Canadians will not be forced into COVID-19 internment or containment camps, a spokesperson for Health Minister Patty Hajdu said Tuesday — taking aim at a disinformation campaign that has been circulating on social media for weeks.
The claim that the federal government is preparing to forcibly intern Canadians is patently false, the spokesperson said.
The federal government has announced funding for voluntary quarantine sites for some of the country's homeless and has made plans to expand self-isolation capacity for returning international travellers without suitable places to go, but Canadians will not be compelled to leave their homes for so-called COVID "camps."
"The answer is no, we're not building containment or internment camps," the spokesperson told CBC News.
"Disinformation like this is intended to deceive Canadians and cause fear and confusion. We encourage Canadians to double-check sources before sharing to avoid spreading disinformation."
Independent Ontario MPP Randy Hillier, a vocal anti-masker who has likened the current pandemic to a bad flu season, has been warning his eastern Ontario constituents that the federal government is preparing to establish these "camps" for COVID patients.
In a recent exchange at Queen's Park, Hillier pressed the provincial Progressive Conservative government to detail what it knows about Ottawa's supposed plan to detain people.
"I ask this government if people should prepare for internment camps," Hillier asked during question period on Oct. 7.
"Your government must be in negotiations and aware of these plans to potentially detain and isolate citizens and residents of our country and our province," Hillier said in the provincial legislature on Oct. 9.
"Where will these camps be built, how many people will be detained, and for what reason, for what reasons can people be kept in these isolation camps?"
In a subsequent email to his online followers, Hillier said "the expansion of isolation/quarantine camps in Canada is something of concern."
Clips from Hillier's speech were circulated on websites like Brighteon, a source that has been banned from platforms like Facebook because it pushes conspiracy theories. A meme was created comparing theoretical quarantine sites to Nazi Germany's concentration camps during the Second World War.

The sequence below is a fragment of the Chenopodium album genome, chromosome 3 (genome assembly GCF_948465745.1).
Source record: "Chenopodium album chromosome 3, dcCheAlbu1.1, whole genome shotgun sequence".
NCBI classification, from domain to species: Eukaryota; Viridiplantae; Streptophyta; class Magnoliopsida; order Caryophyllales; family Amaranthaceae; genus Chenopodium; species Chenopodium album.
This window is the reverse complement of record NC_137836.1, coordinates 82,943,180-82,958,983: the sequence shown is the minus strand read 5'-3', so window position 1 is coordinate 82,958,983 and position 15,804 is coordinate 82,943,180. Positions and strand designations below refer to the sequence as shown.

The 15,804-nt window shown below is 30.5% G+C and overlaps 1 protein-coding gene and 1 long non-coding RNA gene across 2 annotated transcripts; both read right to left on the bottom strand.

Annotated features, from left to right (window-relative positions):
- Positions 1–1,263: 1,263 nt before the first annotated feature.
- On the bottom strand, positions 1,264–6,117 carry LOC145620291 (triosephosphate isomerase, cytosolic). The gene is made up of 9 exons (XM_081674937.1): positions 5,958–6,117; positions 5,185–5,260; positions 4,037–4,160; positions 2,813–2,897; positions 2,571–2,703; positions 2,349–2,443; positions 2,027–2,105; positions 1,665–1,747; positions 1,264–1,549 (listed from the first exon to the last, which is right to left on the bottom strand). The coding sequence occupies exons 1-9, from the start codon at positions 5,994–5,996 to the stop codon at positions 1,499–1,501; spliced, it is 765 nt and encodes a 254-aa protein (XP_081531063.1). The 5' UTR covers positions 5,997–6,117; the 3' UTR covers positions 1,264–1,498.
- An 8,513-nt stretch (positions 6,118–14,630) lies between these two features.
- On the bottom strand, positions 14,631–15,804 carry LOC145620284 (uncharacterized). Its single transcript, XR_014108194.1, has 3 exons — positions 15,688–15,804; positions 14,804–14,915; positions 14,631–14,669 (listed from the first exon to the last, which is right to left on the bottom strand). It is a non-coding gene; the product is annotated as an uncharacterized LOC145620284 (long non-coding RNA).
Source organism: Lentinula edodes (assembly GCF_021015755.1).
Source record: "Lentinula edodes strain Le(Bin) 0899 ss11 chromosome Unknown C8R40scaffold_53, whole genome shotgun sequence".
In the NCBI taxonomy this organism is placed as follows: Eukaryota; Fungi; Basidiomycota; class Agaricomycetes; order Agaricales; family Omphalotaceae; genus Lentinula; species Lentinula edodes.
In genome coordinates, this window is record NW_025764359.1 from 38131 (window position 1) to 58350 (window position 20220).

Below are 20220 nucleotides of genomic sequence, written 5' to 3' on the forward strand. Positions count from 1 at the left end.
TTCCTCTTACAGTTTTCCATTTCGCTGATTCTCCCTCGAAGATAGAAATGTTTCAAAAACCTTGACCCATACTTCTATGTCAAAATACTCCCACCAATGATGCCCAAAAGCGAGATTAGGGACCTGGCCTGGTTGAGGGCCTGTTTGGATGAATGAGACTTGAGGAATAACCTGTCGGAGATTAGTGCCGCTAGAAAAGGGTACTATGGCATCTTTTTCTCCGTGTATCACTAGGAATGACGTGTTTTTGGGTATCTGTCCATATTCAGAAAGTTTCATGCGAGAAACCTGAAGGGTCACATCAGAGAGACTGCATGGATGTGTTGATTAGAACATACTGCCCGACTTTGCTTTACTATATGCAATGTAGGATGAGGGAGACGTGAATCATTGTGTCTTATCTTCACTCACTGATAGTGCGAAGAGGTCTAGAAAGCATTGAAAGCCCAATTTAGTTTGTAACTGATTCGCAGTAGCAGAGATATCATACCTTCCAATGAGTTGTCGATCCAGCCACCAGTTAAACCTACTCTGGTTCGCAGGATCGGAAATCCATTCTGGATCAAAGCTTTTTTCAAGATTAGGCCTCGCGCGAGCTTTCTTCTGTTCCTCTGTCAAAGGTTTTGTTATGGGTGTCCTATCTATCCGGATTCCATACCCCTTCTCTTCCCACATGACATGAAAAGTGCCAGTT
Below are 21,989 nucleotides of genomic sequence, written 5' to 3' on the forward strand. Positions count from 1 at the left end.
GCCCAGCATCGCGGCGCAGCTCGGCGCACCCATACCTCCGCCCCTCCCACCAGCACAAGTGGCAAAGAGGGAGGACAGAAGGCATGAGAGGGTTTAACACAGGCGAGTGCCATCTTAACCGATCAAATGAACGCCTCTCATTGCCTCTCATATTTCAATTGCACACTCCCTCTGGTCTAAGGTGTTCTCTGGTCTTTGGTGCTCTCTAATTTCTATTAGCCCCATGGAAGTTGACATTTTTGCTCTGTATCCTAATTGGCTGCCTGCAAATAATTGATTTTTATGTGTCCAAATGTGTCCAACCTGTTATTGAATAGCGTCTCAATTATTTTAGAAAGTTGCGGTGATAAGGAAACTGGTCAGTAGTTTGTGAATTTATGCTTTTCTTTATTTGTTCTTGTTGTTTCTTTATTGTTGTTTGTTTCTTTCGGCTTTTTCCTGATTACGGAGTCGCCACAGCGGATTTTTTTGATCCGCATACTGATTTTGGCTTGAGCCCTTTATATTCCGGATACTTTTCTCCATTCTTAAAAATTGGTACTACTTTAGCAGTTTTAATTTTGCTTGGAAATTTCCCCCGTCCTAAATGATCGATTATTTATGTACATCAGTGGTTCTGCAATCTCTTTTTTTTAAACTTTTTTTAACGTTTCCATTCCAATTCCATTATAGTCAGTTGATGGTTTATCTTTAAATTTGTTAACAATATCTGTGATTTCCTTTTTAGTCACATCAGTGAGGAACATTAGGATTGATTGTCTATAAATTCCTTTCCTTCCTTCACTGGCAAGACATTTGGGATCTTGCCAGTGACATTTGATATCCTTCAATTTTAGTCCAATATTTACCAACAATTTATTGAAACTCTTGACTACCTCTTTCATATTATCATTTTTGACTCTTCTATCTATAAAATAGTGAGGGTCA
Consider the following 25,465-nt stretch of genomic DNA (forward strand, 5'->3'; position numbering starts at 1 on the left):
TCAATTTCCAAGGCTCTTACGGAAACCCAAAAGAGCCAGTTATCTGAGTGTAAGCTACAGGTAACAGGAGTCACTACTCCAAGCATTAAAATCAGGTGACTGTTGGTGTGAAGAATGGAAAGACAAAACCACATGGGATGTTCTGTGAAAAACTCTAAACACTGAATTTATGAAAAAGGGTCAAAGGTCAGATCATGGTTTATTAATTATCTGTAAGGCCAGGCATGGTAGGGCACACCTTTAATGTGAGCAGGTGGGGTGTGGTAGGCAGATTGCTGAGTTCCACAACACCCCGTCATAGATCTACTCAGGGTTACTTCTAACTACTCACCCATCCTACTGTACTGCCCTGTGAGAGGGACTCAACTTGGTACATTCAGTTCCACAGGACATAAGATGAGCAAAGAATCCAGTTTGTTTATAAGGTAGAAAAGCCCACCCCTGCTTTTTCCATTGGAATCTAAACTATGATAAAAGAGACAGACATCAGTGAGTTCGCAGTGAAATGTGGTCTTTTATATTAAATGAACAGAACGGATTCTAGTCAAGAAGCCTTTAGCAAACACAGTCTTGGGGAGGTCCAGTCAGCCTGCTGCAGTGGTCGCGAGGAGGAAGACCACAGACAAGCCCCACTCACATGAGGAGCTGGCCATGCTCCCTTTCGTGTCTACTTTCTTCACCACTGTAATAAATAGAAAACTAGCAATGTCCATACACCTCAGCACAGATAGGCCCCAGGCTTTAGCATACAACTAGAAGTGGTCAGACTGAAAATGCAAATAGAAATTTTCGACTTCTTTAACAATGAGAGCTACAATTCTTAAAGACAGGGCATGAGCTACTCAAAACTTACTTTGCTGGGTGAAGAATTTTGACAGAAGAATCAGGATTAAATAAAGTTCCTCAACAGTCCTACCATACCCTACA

"Why are FEMA type camps going into every province in Canada," one site administrator said in posting the video to Brighteon, citing a U.S. agency that responds to disasters. "When this was asked in Parliament recently, the whistleblower was cut off."
Hillier's comments about these sites were reported by outlets like Life Site News, an anti-abortion website run by the Campaign for Life coalition.
Kingston, Ont. public health officials have expressed concerns about Hillier's past comments downplaying the threat of the virus. Hillier was suspended from the Ontario PC caucus in 2019 for allegedly mocking the parents of autistic children.
CBC News has received dozens of emails from people who fear that the federal government might soon force them into camps as COVID-19 continues to spread.
"I heard there were FEMA camps across the province," one person wrote to CBC — again using the name of a U.S. federal department. "Did you order tear gas and guillotines?"
(The Department of National Defence is looking to buy tear gas for a Saskatchewan-based facility — exclusively for training purposes.)
"They brought up the internment camps in the Ontario legislature ... for the first time in my life I am afraid of my government. Never in my wildest dreams would I think I would be asking this question in Canada," another email said.
"Mr. Prime Minister are you preparing to put us in internment camps?" asked another. "Will these internment camps also be used to persecute & jail Christians and other undesirables?"
Prime Minister Justin Trudeau said Tuesday that he had to personally reassure a young woman during a recent virtual meeting that his government will not remove people from their homes to put them in containment facilities. He said he told her that she should turn to public health officials for accurate information on the pandemic.
"I had to explain that as we consume increasing amounts and various sources of information, online and around us, we need to continue to be attentive to source," Trudeau said.